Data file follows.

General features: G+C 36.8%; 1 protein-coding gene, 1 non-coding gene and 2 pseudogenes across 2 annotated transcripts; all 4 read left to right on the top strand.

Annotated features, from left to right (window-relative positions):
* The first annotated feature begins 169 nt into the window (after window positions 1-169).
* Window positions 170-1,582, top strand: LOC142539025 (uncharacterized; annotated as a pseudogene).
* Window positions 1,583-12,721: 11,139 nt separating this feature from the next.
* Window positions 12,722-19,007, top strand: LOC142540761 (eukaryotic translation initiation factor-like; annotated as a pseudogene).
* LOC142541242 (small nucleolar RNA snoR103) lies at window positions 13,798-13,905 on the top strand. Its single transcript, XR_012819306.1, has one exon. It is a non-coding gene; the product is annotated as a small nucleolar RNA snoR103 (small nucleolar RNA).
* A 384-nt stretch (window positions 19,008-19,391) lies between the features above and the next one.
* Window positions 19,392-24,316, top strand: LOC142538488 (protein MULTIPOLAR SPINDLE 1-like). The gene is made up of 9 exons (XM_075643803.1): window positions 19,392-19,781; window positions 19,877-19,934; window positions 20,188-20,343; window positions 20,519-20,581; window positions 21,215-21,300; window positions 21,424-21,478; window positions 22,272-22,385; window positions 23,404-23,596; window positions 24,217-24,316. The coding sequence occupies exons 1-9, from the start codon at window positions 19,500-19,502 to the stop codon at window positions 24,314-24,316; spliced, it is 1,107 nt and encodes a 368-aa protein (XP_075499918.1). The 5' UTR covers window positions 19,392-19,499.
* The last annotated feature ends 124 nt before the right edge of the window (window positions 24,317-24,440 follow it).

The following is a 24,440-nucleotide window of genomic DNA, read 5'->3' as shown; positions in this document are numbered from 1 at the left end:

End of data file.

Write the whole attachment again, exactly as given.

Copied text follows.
General features: G+C 36.8%; 1 protein-coding gene, 1 non-coding gene and 2 pseudogenes across 2 annotated transcripts; all 4 read left to right on the top strand.

Annotated features, from left to right (window-relative positions):
* The first annotated feature begins 169 nt into the window (after window positions 1-169).
* Window positions 170-1,582, top strand: LOC142539025 (uncharacterized; annotated as a pseudogene).
* Window positions 1,583-12,721: 11,139 nt separating this feature from the next.
* Window positions 12,722-19,007, top strand: LOC142540761 (eukaryotic translation initiation factor-like; annotated as a pseudogene).
* LOC142541242 (small nucleolar RNA snoR103) lies at window positions 13,798-13,905 on the top strand. Its single transcript, XR_012819306.1, has one exon. It is a non-coding gene; the product is annotated as a small nucleolar RNA snoR103 (small nucleolar RNA).
* A 384-nt stretch (window positions 19,008-19,391) lies between the features above and the next one.
* Window positions 19,392-24,316, top strand: LOC142538488 (protein MULTIPOLAR SPINDLE 1-like). The gene is made up of 9 exons (XM_075643803.1): window positions 19,392-19,781; window positions 19,877-19,934; window positions 20,188-20,343; window positions 20,519-20,581; window positions 21,215-21,300; window positions 21,424-21,478; window positions 22,272-22,385; window positions 23,404-23,596; window positions 24,217-24,316. The coding sequence occupies exons 1-9, from the start codon at window positions 19,500-19,502 to the stop codon at window positions 24,314-24,316; spliced, it is 1,107 nt and encodes a 368-aa protein (XP_075499918.1). The 5' UTR covers window positions 19,392-19,499.
* The last annotated feature ends 124 nt before the right edge of the window (window positions 24,317-24,440 follow it).

The following is a 24,440-nucleotide window of genomic DNA, read 5'->3' as shown; positions in this document are numbered from 1 at the left end: